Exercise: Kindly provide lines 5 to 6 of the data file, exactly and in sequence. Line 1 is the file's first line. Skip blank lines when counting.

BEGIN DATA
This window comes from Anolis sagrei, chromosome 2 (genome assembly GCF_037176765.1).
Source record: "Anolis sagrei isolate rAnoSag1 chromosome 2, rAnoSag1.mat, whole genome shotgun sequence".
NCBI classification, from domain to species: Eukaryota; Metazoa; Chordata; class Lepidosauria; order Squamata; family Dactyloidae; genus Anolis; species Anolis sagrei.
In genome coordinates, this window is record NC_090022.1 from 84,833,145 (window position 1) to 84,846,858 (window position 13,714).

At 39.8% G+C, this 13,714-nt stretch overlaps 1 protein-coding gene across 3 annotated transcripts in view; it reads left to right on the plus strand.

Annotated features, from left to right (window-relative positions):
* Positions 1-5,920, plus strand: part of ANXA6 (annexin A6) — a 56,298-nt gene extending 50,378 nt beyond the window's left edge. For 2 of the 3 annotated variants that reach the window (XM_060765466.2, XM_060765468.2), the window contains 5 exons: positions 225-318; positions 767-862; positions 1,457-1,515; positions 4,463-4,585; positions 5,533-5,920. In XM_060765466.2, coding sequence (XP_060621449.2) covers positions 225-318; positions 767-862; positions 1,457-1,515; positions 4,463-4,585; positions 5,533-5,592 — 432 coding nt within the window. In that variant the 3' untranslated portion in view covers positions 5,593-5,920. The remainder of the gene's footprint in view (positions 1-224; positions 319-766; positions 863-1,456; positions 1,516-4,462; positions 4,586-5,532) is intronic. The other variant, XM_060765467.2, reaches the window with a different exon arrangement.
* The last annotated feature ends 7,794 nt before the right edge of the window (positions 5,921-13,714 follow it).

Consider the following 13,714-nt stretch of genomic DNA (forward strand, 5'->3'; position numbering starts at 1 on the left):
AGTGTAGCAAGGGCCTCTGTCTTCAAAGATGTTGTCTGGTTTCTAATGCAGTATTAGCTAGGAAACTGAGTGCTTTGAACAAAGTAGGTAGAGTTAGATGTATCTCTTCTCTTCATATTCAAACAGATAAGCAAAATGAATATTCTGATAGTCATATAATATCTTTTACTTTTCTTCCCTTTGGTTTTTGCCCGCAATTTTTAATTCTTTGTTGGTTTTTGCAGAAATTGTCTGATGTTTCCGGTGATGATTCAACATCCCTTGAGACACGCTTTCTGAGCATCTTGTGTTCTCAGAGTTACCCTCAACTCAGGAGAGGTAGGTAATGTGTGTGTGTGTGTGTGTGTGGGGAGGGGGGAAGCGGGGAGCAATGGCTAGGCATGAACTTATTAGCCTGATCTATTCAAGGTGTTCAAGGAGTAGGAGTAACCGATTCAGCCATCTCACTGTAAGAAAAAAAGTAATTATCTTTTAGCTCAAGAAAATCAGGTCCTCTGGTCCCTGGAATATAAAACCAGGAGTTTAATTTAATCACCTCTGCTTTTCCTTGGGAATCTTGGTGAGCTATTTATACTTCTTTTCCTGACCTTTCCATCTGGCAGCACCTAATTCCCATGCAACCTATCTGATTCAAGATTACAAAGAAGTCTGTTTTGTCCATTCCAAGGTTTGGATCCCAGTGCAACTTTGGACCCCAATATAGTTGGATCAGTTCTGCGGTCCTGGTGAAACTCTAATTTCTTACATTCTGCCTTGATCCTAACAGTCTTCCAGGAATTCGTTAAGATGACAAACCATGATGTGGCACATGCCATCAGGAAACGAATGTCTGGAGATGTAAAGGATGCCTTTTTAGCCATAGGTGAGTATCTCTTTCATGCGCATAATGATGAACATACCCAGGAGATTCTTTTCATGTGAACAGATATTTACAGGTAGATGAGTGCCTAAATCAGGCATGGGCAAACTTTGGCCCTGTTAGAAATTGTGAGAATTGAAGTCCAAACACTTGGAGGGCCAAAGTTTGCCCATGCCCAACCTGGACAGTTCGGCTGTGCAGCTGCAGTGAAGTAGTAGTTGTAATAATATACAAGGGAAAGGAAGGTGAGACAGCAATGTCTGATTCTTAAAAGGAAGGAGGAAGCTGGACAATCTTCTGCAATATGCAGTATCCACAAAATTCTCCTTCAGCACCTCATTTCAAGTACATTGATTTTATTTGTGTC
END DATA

At 39.8% G+C, this 13,714-nt stretch overlaps 1 protein-coding gene across 3 annotated transcripts in view; it reads left to right on the plus strand.

Annotated features, from left to right (window-relative positions):